Newsletter by Michael J Weiler
MAILED TO SUBSCRIBERS OF THE NEWSLETTER OF
Michael Weiler Employment + Labour Law on January 23, 2019
Happy New Year folks. I trust everyone had a break over Christmas and hit the refresh button getting ready for what will undoubtedly be a very important year for employers and employees in BC. Assuming the NDP is still in power come the February sitting of the House, we can expect major legislative changes to employment and labour laws in the Province. As well the courts will continue to play a major role in defining the rules governing the employer/employee relationship. Unlike Ontario which is reversing the labour and employment law reforms, BC will make these major changes that will be mostly in favour of employees, and 2019 will certainly become “The year of the employee”. I hope that the following information and recent postings on my blog will be helpful to you in navigating your way through 2019.
NOTICE PERIODS ROUNDUP FOR 2018
Each year we report on how the courts have defined “reasonable notice” in the previous year. For those employers who have binding written employment agreements that define the notice period on termination – congratulations! Those agreements should be determinative, and therefore these decisions are not relevant. But for the vast majority of employers who do not have such written agreements in place with their employees, the following summary will be very much relevant and should be of interest. READ
COURTS ONCE AGAIN STRIKE DOWN NON COMPETITION CLAUSE
Given the shortage of skilled workers and senior management, it is not unusual to see employers trying to protect their interests by having their employees sign contracts that restrict the employee from competing or soliciting customers after the employee leaves. These restrictive covenants are frowned upon by the courts but can be effective if properly drafted. Telus recently found out the hard way that the non-competition clause they included in a senior executive’s employment contract that Telus said it paid $1 million to achieve was found to be unenforceable. The fact the employee had breached his fiduciary duties to Telus did not affect the result.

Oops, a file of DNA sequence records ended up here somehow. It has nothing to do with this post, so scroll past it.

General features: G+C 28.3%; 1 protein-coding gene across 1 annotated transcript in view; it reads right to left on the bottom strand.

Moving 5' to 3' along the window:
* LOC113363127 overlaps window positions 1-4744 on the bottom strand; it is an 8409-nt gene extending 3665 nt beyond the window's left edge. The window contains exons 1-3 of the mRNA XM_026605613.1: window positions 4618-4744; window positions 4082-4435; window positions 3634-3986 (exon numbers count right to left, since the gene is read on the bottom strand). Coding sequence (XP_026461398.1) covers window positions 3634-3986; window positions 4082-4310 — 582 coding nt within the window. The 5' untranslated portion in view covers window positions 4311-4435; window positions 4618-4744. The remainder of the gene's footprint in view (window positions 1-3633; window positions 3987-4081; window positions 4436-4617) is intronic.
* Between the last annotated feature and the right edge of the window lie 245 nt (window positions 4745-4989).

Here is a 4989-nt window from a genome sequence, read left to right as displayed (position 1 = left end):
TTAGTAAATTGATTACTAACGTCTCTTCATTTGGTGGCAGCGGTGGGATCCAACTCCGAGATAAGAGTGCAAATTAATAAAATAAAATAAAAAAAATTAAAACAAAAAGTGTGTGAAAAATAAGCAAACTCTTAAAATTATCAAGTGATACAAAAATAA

In finding that the clause was unenforceable the court noted:
“In my view, the restrictive covenant is the product of overzealous drafting by Telus’ solicitors. The entire focus of the covenant appears to be directed to making the covenant as broad as possible without giving adequate consideration to the important interests that Telus seeks to protect in the covenant or the interests of Mr. Golberg as an employee. READ
ONTARIO JUDGE BLOWS THE LID OFF THE 24-MONTH NOTICE CAP
In my December 2015 blog, I commented on the increasing number of decisions in Ontario that awarded notice periods beyond the normal “cap” of 24 months: http://weilerlaw.ca/will-the-rough-upper-limit-of-24-months-notice-be-increased-in-bc/. I opined that the 24-month cap will remain the law in BC. However, Ontario courts continue to push the envelope in extending notice periods beyond 24 months. See for example: http://weilerlaw.ca/26-months-notice-for-husband-and-wife-contractors/.
Now an Ontario court has held that 36 months’ notice would have been reasonable. READ
WEILER LAW SEMINARS ON LABOUR CODE AND EMPLOYMENT STANDARDS CHANGES
Assuming the NDP/Green coalition goes ahead with changes to the Labour Relations Code and the Employment Standards Act, we will send out a reporting email once the legislation passes third reading highlighting the changes and how they might affect employers.
In addition, we will offer half-day seminars likely to be scheduled a month after the legislation passes. Stay tuned for notices on the date, time and place.
If anyone in your organization would be interested in attending please send me an email with their contact information and we will put their names on our priority list of attendees.
Link here to KSW’s Law blog full Table of Contents and all posts, or use individual links above to go to a particular post.